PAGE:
Jack Click took the next series with DJ Reid at running back, and they surprised more than a few people present.  Click even hit a deep out route for 20+ yards, and got the ball close enough to have Joey try for a mid-range field goal, unfortunately it was from that right hash; and he missed the 39 yarder to the left, again.

And so it went.  Alternating some short drives and Joey even hit a 54 yard field goal from the left hash.  It didn't just sneak in, either it made the distance by quite a bunch.  The big touchdown drive came with the Jerod Evans/Sam Rogers squad.  It was a solid drive for a change, ran smoothly with a steady passing attack of right around 10-12 yards each play.  Divine Diablo and Jaylen Bradshaw had solid catches, and of course Bradshaw was the target for the 24 yard touchdown pass.

Joshua Jackson showed some poise and notice me sorts of workmanship that combined passing and running with Divine Diablo grabbing a good one, and Colman Fox scoring a 16yd touchdown run.  Motley and Lawson would each get another crack at a series.  Lawson's last was mostly good runs by DJ Reid and some quarterback runs on options/scrambles (at that point it was difficult to determine purpose).

If that was the whole story, it would end here, but a week later, and upon reflection that is not sufficient.  There were some moans of disappointment across the various groups of people leaving the stadium.  There were mumbles about how the defense was good, but the offense wasn't so hot.  There were other more spotty observations, mostly statistics oriented, on who had the most yards, which quarterback completed the most passes, etc.   The upshot was that people really weren't talking much about what was significantly different about this particular Spring football session; besides it being a Maroon and Orange Game, not Maroon and White.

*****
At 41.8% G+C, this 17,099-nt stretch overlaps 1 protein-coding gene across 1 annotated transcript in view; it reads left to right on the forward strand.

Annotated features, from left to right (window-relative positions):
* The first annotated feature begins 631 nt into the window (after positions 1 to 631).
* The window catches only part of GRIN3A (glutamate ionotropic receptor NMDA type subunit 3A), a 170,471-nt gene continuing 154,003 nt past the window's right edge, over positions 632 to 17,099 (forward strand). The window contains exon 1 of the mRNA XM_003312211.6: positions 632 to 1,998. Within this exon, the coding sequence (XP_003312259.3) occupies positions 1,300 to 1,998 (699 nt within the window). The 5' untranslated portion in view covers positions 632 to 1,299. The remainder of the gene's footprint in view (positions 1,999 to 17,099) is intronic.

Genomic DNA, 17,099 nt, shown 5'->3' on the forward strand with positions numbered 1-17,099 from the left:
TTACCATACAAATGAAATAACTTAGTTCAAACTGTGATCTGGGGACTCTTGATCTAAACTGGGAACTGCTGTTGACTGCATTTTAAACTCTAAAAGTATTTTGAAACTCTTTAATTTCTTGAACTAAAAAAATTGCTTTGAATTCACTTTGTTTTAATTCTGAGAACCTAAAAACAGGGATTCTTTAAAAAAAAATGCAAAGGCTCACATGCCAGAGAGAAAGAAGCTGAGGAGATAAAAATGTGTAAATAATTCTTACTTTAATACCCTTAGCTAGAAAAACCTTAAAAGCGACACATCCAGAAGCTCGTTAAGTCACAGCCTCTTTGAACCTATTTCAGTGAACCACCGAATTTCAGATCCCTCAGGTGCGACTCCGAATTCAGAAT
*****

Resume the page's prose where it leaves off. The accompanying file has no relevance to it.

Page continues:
This offensive session looks to have had a very specific set of goals.  The meeting room wall is where Coach Fuente and Coach Cornelsen will tell the players if they think that all of them were met.   The activity set for this "game" looked like it showed the typical strength and weakness chart.  Many of the expected markers having good indicators, and some have blanks present.

There was a fair simulation of the nerves that happen in a big game.  44,700 (semiofficial number of fans attending the game) isn't Lane packed and rocking on Game Day, but some of the newer players, especially the community college players might have been performing for the largest audiences of their lives.  The question of who looks like the starting QB isn't one that's going to be answered soon.  We'll have to wait and see.